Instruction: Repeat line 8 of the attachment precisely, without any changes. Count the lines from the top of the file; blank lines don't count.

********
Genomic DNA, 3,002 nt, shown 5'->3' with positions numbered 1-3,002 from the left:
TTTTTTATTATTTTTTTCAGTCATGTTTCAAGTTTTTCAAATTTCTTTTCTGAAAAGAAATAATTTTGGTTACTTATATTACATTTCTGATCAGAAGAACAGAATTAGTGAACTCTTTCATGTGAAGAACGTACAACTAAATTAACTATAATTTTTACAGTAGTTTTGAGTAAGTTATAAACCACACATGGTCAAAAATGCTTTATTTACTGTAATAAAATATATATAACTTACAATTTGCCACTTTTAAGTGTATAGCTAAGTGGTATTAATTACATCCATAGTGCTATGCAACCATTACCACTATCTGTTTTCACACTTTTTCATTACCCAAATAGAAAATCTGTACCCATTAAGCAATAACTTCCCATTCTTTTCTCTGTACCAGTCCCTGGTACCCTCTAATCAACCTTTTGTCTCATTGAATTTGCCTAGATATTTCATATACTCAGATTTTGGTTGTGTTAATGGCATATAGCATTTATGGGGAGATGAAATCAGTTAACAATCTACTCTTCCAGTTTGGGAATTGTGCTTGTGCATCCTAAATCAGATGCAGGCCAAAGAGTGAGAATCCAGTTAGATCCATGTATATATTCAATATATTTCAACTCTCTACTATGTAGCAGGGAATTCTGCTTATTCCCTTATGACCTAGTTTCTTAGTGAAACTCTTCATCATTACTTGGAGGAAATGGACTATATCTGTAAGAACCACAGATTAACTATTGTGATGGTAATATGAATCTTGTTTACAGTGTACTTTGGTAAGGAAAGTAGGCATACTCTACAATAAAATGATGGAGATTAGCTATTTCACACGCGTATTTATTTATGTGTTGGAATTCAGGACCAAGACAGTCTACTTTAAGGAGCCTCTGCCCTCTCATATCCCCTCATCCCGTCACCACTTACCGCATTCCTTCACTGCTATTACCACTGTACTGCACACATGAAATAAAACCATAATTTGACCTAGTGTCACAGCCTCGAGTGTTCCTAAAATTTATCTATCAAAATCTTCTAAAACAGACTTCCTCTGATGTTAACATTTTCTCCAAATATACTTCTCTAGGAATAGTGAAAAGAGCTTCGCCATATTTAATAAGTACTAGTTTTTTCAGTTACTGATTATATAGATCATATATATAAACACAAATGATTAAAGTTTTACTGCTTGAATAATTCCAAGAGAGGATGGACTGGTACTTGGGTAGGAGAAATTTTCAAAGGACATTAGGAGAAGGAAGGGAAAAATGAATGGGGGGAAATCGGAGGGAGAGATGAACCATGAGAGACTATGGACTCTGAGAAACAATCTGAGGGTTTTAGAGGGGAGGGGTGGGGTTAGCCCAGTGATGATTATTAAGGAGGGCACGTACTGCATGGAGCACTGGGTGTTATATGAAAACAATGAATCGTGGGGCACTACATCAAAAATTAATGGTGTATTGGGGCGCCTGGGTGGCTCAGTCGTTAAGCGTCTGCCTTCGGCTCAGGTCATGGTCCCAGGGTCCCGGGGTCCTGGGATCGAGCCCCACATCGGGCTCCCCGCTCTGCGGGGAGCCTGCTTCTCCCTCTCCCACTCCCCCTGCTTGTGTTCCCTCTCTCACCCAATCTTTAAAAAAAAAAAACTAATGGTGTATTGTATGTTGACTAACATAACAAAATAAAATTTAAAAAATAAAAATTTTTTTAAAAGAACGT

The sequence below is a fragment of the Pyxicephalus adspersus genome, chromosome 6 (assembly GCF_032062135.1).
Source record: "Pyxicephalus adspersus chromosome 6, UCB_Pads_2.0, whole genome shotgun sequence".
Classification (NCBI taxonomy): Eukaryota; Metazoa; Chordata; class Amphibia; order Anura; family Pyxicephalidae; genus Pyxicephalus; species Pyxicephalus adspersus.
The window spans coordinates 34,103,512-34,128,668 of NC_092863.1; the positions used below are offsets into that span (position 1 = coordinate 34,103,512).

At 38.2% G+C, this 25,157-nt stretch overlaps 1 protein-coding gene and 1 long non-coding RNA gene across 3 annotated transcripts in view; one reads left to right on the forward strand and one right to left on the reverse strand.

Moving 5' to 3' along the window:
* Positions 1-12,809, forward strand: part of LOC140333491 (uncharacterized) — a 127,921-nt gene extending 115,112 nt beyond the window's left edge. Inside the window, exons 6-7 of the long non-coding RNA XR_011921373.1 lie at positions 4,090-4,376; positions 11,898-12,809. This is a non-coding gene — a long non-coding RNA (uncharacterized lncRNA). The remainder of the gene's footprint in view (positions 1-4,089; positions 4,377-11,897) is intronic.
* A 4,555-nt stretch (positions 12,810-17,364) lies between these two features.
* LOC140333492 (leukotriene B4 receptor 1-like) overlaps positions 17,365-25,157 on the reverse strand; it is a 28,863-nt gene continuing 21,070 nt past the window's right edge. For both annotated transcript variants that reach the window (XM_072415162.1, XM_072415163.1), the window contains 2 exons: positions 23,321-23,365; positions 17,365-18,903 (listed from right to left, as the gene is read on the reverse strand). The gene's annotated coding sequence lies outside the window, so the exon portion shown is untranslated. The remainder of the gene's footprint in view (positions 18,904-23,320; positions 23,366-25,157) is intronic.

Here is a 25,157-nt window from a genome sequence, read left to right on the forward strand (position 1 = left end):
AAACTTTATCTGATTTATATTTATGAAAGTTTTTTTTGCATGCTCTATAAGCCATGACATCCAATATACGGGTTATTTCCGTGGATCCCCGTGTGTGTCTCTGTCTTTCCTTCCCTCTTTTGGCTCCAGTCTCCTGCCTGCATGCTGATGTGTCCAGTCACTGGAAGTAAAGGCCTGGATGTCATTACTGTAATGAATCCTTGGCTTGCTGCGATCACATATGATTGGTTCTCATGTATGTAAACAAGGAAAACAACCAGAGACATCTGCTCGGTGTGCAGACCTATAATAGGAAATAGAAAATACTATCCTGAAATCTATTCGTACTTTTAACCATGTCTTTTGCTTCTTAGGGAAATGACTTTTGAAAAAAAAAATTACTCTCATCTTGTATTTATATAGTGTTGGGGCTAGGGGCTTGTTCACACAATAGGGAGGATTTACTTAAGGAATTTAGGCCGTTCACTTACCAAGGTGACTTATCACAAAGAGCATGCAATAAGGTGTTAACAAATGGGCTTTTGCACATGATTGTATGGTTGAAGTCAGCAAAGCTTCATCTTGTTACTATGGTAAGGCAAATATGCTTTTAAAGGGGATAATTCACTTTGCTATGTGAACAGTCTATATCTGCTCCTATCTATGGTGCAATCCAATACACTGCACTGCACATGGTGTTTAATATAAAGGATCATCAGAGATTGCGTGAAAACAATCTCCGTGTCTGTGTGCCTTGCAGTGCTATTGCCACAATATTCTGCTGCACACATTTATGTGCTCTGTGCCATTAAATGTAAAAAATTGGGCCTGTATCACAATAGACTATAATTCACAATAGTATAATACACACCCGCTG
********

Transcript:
Moving 5' to 3' along the window: